BATON ROUGE, La. (BRPROUD) — One Pew Research Center study revealed that 41 percent of older adults, continue to lag behind younger adults when it comes to using and understanding technology.
One company offered a hand to try and bridge the gap.
“You’re never too old to learn. Don’t you ever think you know it all,” said Baton Rouge resident Betty Butler.
The 64-year-old grew up with just a typewriter to do some of her work and came in contact with her first computer in the early 2000s as a teacher.
“I was familiar with old typewriters and I was just hitting it on the computer, trying to hit the space to get something to zip. And it was a student who was sitting by me and said, ‘You don’t have to do that. You just hit that button and it automatically moves.’ I was like, ‘Wow,'” Butler explained.
Things have changed rapidly since that time.
“The first computer I had was a big bulky one, like the TV screen, which is like a TV monitor. When that computer went out on me I got a flat screen,” she said.
To help bridge the digital gap, AT&T has hosted senior citizen digital literacy classes across the state, including in North Baton Rouge with Butler and her peers.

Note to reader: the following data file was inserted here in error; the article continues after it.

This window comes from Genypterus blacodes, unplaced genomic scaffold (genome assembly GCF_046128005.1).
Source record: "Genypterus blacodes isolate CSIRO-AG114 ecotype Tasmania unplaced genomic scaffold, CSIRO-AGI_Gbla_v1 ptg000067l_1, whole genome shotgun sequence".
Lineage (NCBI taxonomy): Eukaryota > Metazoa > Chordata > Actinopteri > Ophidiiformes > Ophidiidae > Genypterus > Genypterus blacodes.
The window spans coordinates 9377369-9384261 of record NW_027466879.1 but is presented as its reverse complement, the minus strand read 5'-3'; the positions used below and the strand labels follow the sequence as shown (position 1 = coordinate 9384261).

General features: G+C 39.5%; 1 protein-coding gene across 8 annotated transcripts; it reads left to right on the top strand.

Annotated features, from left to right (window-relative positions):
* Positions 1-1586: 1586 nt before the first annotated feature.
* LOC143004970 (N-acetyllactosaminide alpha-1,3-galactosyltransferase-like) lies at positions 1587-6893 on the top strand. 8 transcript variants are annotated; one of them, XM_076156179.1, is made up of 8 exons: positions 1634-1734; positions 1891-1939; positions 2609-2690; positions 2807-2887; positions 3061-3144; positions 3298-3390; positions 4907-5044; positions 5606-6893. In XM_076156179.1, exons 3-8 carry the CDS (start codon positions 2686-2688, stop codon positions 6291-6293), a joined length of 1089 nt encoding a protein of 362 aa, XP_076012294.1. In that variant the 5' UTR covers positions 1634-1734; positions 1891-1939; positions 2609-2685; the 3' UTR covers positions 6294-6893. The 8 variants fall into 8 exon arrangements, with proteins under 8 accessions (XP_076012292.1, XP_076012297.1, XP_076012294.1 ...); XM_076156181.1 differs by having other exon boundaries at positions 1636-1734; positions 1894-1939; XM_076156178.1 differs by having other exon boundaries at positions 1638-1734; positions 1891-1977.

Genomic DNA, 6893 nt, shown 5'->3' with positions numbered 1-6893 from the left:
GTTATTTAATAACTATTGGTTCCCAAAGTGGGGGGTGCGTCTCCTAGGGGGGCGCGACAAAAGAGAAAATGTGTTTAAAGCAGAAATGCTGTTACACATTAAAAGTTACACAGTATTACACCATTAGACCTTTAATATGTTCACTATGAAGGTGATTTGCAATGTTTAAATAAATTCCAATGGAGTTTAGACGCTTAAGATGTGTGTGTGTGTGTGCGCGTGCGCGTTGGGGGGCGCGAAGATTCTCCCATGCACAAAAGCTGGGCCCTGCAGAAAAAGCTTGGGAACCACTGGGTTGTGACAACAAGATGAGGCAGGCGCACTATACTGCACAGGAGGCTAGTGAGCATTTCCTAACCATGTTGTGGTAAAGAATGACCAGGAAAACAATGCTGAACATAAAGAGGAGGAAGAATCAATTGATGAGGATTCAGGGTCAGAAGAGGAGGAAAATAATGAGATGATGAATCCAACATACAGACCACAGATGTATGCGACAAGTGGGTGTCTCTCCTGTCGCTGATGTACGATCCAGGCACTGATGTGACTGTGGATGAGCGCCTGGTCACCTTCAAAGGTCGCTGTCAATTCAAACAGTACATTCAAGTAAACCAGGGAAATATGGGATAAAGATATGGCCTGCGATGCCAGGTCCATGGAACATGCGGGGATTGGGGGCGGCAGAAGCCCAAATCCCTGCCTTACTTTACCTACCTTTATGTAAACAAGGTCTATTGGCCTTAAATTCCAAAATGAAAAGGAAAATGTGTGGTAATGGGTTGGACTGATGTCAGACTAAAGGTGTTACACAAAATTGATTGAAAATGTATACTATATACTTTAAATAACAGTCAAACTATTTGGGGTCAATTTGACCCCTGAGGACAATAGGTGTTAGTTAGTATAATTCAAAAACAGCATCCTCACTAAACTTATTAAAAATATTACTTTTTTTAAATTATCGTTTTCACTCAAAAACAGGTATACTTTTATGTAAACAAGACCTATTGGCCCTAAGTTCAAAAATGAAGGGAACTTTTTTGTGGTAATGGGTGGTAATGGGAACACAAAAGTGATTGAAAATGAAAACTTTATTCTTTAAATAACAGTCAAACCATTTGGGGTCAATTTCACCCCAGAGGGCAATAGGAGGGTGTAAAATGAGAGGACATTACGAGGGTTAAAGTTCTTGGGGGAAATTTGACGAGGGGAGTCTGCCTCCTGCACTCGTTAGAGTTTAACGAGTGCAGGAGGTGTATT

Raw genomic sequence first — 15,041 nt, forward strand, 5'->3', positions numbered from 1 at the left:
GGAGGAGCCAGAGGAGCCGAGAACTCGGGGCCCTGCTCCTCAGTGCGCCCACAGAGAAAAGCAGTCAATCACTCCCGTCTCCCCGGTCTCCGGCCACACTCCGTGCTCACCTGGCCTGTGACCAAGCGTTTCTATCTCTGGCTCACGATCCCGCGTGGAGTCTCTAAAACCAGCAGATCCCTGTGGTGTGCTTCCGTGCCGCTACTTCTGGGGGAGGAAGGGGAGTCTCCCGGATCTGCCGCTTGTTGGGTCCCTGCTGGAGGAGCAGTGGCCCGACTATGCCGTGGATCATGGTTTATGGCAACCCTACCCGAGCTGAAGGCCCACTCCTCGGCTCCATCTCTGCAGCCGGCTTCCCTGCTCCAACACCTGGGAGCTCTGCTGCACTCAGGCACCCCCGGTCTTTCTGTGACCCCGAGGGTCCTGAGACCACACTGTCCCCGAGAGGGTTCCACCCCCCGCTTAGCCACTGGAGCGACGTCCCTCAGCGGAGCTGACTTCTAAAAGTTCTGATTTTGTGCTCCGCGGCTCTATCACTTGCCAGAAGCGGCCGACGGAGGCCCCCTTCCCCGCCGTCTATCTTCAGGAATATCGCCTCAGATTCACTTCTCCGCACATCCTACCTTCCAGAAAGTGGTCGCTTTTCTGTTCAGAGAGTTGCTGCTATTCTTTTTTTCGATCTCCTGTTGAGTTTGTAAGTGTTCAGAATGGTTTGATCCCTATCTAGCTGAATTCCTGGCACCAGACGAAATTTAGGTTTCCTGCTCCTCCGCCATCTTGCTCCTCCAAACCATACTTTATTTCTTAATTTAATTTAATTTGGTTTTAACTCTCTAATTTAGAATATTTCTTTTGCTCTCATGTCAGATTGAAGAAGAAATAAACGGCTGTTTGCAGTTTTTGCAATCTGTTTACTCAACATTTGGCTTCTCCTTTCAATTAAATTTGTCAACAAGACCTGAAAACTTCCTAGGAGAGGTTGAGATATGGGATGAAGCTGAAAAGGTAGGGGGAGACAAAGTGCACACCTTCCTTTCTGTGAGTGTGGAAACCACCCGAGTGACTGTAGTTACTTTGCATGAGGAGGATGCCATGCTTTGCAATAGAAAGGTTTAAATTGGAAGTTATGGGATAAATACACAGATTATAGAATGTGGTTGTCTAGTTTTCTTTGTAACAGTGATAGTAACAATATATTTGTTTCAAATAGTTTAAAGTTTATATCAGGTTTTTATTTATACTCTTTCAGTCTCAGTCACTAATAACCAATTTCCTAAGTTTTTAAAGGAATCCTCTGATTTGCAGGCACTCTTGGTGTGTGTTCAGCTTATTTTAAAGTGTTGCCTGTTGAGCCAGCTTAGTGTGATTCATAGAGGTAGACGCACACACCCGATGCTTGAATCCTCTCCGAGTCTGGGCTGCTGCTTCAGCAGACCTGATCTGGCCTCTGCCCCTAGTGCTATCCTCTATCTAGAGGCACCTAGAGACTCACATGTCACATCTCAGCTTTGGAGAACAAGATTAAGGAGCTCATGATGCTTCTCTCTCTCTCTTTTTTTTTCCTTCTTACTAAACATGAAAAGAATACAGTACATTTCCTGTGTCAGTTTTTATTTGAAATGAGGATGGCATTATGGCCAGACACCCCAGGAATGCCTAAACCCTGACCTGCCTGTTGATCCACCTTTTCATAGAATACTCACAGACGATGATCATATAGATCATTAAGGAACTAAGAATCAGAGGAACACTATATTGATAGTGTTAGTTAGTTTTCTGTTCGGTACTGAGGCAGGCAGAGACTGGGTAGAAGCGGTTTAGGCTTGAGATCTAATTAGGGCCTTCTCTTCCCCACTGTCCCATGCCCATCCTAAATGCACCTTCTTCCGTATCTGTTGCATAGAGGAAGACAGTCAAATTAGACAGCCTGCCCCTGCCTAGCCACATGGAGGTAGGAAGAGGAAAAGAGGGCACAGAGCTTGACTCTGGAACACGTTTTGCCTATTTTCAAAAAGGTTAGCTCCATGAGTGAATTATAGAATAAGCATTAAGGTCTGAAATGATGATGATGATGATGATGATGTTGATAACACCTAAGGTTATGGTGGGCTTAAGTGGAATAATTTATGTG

“It’s showing them how to go online, use a search engine, how to use tips and tricks to use that effectively, and understand what’s a secure website and what’s an open, regular browser,” said AT&T Louisiana Director Stephanie Doiron. “We were walking them through how you open up a web browser, how do you start to type in a search and get the information back, move backward and forward…”
According to Connect Louisiana, just here in East Baton Rouge Parish, about 50,000 people don’t understand how to use the internet. That’s nearly 20% of the population, and many of them are senior citizens
In communities where resources are already difficult to access, these skills can be crucial.
“All of our citizens across Louisiana need to go online to meet with their doctors, get assistance from different types of programs, and just to be able to communicate with their family members,” explained Doiron.
“I think it’s a great thing for people to take out time to assist seniors because a lot of seniors have no skills in computer or typing. Everything is going electronic now in applications for everything and you have to go online,” added Butler.
Anyone 60 years old and older can attend these sessions. You can speak with your aging council to see if they are participating in these sessions or you can click here to explore the content and material covered in the class.